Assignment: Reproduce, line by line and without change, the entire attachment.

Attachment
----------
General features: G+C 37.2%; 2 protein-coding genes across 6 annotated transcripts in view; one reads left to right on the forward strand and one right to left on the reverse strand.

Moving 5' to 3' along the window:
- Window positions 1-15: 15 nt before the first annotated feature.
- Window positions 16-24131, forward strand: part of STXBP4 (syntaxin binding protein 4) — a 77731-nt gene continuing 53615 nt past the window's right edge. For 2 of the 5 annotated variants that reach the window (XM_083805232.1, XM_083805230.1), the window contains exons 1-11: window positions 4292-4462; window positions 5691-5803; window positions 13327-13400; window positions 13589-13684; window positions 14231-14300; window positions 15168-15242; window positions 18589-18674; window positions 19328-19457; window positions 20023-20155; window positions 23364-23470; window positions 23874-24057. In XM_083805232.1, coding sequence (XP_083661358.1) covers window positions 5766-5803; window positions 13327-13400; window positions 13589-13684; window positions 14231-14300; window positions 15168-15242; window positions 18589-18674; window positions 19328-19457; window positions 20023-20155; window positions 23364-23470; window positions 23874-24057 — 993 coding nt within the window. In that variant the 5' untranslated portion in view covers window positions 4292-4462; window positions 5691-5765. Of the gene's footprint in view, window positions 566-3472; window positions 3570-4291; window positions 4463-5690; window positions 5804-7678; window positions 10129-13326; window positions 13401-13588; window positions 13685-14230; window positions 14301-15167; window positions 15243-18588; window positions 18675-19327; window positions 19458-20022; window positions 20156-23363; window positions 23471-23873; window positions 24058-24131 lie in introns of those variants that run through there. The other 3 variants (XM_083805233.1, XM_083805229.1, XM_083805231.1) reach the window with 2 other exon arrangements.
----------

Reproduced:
General features: G+C 37.2%; 2 protein-coding genes across 6 annotated transcripts in view; one reads left to right on the forward strand and one right to left on the reverse strand.

Moving 5' to 3' along the window:
- Window positions 1-15: 15 nt before the first annotated feature.
- Window positions 16-24131, forward strand: part of STXBP4 (syntaxin binding protein 4) — a 77731-nt gene continuing 53615 nt past the window's right edge. For 2 of the 5 annotated variants that reach the window (XM_083805232.1, XM_083805230.1), the window contains exons 1-11: window positions 4292-4462; window positions 5691-5803; window positions 13327-13400; window positions 13589-13684; window positions 14231-14300; window positions 15168-15242; window positions 18589-18674; window positions 19328-19457; window positions 20023-20155; window positions 23364-23470; window positions 23874-24057. In XM_083805232.1, coding sequence (XP_083661358.1) covers window positions 5766-5803; window positions 13327-13400; window positions 13589-13684; window positions 14231-14300; window positions 15168-15242; window positions 18589-18674; window positions 19328-19457; window positions 20023-20155; window positions 23364-23470; window positions 23874-24057 — 993 coding nt within the window. In that variant the 5' untranslated portion in view covers window positions 4292-4462; window positions 5691-5765. Of the gene's footprint in view, window positions 566-3472; window positions 3570-4291; window positions 4463-5690; window positions 5804-7678; window positions 10129-13326; window positions 13401-13588; window positions 13685-14230; window positions 14301-15167; window positions 15243-18588; window positions 18675-19327; window positions 19458-20022; window positions 20156-23363; window positions 23471-23873; window positions 24058-24131 lie in introns of those variants that run through there. The other 3 variants (XM_083805233.1, XM_083805229.1, XM_083805231.1) reach the window with 2 other exon arrangements.